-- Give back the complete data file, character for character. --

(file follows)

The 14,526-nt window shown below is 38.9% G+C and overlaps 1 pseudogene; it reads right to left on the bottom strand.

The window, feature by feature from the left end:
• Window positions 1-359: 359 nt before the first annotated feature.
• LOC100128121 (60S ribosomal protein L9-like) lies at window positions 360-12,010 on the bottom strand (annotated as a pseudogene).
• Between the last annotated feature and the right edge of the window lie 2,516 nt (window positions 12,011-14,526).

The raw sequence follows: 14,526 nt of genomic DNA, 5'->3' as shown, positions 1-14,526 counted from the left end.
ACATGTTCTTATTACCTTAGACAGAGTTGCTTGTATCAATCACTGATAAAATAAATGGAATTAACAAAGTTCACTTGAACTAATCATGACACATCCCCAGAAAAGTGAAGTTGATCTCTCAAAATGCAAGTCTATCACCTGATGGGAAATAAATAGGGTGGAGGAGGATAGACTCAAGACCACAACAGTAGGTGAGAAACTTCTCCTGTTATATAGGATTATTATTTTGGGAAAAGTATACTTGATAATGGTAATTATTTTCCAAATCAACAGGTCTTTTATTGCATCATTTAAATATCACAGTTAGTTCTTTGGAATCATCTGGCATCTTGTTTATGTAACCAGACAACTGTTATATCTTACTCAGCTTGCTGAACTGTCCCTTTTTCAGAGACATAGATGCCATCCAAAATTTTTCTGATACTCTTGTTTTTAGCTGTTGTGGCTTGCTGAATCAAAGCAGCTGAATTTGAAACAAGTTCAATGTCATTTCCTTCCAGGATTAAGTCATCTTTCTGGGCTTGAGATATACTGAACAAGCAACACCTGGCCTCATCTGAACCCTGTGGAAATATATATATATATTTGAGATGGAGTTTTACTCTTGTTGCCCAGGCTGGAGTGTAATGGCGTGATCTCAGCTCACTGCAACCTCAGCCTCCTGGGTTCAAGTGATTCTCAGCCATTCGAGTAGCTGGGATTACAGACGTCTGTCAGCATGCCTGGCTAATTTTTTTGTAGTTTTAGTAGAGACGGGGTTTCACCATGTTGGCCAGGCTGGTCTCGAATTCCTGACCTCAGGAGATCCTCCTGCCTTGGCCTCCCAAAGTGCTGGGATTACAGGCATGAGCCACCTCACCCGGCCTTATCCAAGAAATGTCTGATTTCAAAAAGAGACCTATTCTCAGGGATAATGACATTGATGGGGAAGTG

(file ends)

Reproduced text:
The 14,526-nt window shown below is 38.9% G+C and overlaps 1 pseudogene; it reads right to left on the bottom strand.

The window, feature by feature from the left end:
• Window positions 1-359: 359 nt before the first annotated feature.
• LOC100128121 (60S ribosomal protein L9-like) lies at window positions 360-12,010 on the bottom strand (annotated as a pseudogene).
• Between the last annotated feature and the right edge of the window lie 2,516 nt (window positions 12,011-14,526).

The raw sequence follows: 14,526 nt of genomic DNA, 5'->3' as shown, positions 1-14,526 counted from the left end.
ACATGTTCTTATTACCTTAGACAGAGTTGCTTGTATCAATCACTGATAAAATAAATGGAATTAACAAAGTTCACTTGAACTAATCATGACACATCCCCAGAAAAGTGAAGTTGATCTCTCAAAATGCAAGTCTATCACCTGATGGGAAATAAATAGGGTGGAGGAGGATAGACTCAAGACCACAACAGTAGGTGAGAAACTTCTCCTGTTATATAGGATTATTATTTTGGGAAAAGTATACTTGATAATGGTAATTATTTTCCAAATCAACAGGTCTTTTATTGCATCATTTAAATATCACAGTTAGTTCTTTGGAATCATCTGGCATCTTGTTTATGTAACCAGACAACTGTTATATCTTACTCAGCTTGCTGAACTGTCCCTTTTTCAGAGACATAGATGCCATCCAAAATTTTTCTGATACTCTTGTTTTTAGCTGTTGTGGCTTGCTGAATCAAAGCAGCTGAATTTGAAACAAGTTCAATGTCATTTCCTTCCAGGATTAAGTCATCTTTCTGGGCTTGAGATATACTGAACAAGCAACACCTGGCCTCATCTGAACCCTGTGGAAATATATATATATATTTGAGATGGAGTTTTACTCTTGTTGCCCAGGCTGGAGTGTAATGGCGTGATCTCAGCTCACTGCAACCTCAGCCTCCTGGGTTCAAGTGATTCTCAGCCATTCGAGTAGCTGGGATTACAGACGTCTGTCAGCATGCCTGGCTAATTTTTTTGTAGTTTTAGTAGAGACGGGGTTTCACCATGTTGGCCAGGCTGGTCTCGAATTCCTGACCTCAGGAGATCCTCCTGCCTTGGCCTCCCAAAGTGCTGGGATTACAGGCATGAGCCACCTCACCCGGCCTTATCCAAGAAATGTCTGATTTCAAAAAGAGACCTATTCTCAGGGATAATGACATTGATGGGGAAGTG